Some films offer the Wow Factor first time round. Some get into your bloodstream only on repeated viewing. Only the very best films manage to do both, and this is one.
I have loved this film at the first, second, third and fourth times of watching. The story is 'basic' as George Lucas rightly observes - in his short but illuminating interview which is the BFI DVD's sole Extra he makes the clear point that there are only a mere handful of stories to tell - but that's not what's important.
So what makes it great? First and foremost Kurosawa's wide-angle visual imagination is as stunning as Toshiro Mifune's acting. What could be more memorable, for example, as the panoramic shot early on where a huge band of naked, shave-headed slaves being whipped one way, runs into a similar band being whipped the other? The aftermath of war has rarely been portrayed with such astute, black humour. Indeed a kind of grim, death's-head comedy underlies the whole film, allied of course to the fairy-tale delicacy of the story-telling.
And how wonderful to have a historical epic like this - with its samurai duels, adventures and folk festivals - told from the perspective of the little people at the bottom (the two peasants) rather than the princesses and generals. The magic is, that it simultaneously shows how the ivory-tower Princess herself learns about ordinary life, and learns to love it: the whirling dance of the fire-festival, where she dances incognito amongst her people, is perhaps the most moving event of the whole film, as well as its plot pivot.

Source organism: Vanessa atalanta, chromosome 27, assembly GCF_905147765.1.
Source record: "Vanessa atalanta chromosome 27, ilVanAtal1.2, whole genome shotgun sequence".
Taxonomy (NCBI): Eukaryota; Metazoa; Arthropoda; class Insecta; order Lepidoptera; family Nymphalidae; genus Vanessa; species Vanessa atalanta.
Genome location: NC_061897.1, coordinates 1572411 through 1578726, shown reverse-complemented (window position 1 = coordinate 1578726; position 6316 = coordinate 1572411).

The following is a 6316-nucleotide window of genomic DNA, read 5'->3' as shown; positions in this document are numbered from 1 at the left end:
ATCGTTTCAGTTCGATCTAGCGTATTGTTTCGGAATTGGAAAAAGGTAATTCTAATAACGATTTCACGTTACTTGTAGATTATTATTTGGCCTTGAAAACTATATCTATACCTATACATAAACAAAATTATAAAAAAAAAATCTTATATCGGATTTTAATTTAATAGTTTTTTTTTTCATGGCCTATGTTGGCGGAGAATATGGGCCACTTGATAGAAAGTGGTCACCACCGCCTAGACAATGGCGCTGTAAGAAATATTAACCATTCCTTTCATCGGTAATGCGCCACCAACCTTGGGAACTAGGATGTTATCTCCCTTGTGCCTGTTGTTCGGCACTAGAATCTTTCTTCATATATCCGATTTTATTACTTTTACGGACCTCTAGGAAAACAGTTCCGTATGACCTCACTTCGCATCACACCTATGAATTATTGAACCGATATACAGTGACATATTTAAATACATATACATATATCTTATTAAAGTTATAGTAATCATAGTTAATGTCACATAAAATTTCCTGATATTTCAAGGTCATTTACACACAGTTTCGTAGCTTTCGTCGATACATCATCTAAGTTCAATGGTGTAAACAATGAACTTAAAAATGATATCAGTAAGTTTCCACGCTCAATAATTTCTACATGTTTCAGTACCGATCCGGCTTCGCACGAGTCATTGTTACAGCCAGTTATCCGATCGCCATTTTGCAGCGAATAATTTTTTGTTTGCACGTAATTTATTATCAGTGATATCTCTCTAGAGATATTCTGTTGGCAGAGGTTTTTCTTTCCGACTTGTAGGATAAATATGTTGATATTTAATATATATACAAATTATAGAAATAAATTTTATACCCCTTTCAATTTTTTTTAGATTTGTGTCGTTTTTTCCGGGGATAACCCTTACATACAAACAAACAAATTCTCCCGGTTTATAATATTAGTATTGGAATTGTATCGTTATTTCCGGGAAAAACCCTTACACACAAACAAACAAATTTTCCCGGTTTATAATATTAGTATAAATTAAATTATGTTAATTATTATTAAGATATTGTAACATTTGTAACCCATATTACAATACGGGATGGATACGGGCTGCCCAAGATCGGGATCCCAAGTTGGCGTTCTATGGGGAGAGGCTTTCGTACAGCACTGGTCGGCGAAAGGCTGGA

This is a marvel, beautifully paced with fast action sequences (in John Ford style) alternating with short, beautiful lyrical interludes. It's part Shakespearean romance, part Samurai epic, and part Japanese Ealing Comedy! At all events, once seen it will never be forgotten.